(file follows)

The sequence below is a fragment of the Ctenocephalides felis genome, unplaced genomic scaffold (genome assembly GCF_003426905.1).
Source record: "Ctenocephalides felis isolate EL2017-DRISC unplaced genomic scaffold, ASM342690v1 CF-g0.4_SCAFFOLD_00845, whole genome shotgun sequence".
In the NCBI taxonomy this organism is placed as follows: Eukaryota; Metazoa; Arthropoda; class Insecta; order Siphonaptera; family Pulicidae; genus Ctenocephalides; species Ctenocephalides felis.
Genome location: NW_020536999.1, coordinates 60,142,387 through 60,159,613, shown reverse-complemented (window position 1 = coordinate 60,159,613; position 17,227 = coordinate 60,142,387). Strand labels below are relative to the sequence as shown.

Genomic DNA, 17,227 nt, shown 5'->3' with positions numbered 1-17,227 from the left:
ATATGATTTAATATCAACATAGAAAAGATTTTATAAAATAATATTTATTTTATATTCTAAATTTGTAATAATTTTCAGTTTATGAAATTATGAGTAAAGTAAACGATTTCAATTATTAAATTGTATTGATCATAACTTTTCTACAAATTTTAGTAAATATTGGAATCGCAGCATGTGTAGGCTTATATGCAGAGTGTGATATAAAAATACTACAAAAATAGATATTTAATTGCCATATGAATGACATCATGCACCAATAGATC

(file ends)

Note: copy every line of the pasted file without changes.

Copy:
The sequence below is a fragment of the Ctenocephalides felis genome, unplaced genomic scaffold (genome assembly GCF_003426905.1).
Source record: "Ctenocephalides felis isolate EL2017-DRISC unplaced genomic scaffold, ASM342690v1 CF-g0.4_SCAFFOLD_00845, whole genome shotgun sequence".
In the NCBI taxonomy this organism is placed as follows: Eukaryota; Metazoa; Arthropoda; class Insecta; order Siphonaptera; family Pulicidae; genus Ctenocephalides; species Ctenocephalides felis.
Genome location: NW_020536999.1, coordinates 60,142,387 through 60,159,613, shown reverse-complemented (window position 1 = coordinate 60,159,613; position 17,227 = coordinate 60,142,387). Strand labels below are relative to the sequence as shown.

Genomic DNA, 17,227 nt, shown 5'->3' with positions numbered 1-17,227 from the left:
ATATGATTTAATATCAACATAGAAAAGATTTTATAAAATAATATTTATTTTATATTCTAAATTTGTAATAATTTTCAGTTTATGAAATTATGAGTAAAGTAAACGATTTCAATTATTAAATTGTATTGATCATAACTTTTCTACAAATTTTAGTAAATATTGGAATCGCAGCATGTGTAGGCTTATATGCAGAGTGTGATATAAAAATACTACAAAAATAGATATTTAATTGCCATATGAATGACATCATGCACCAATAGATC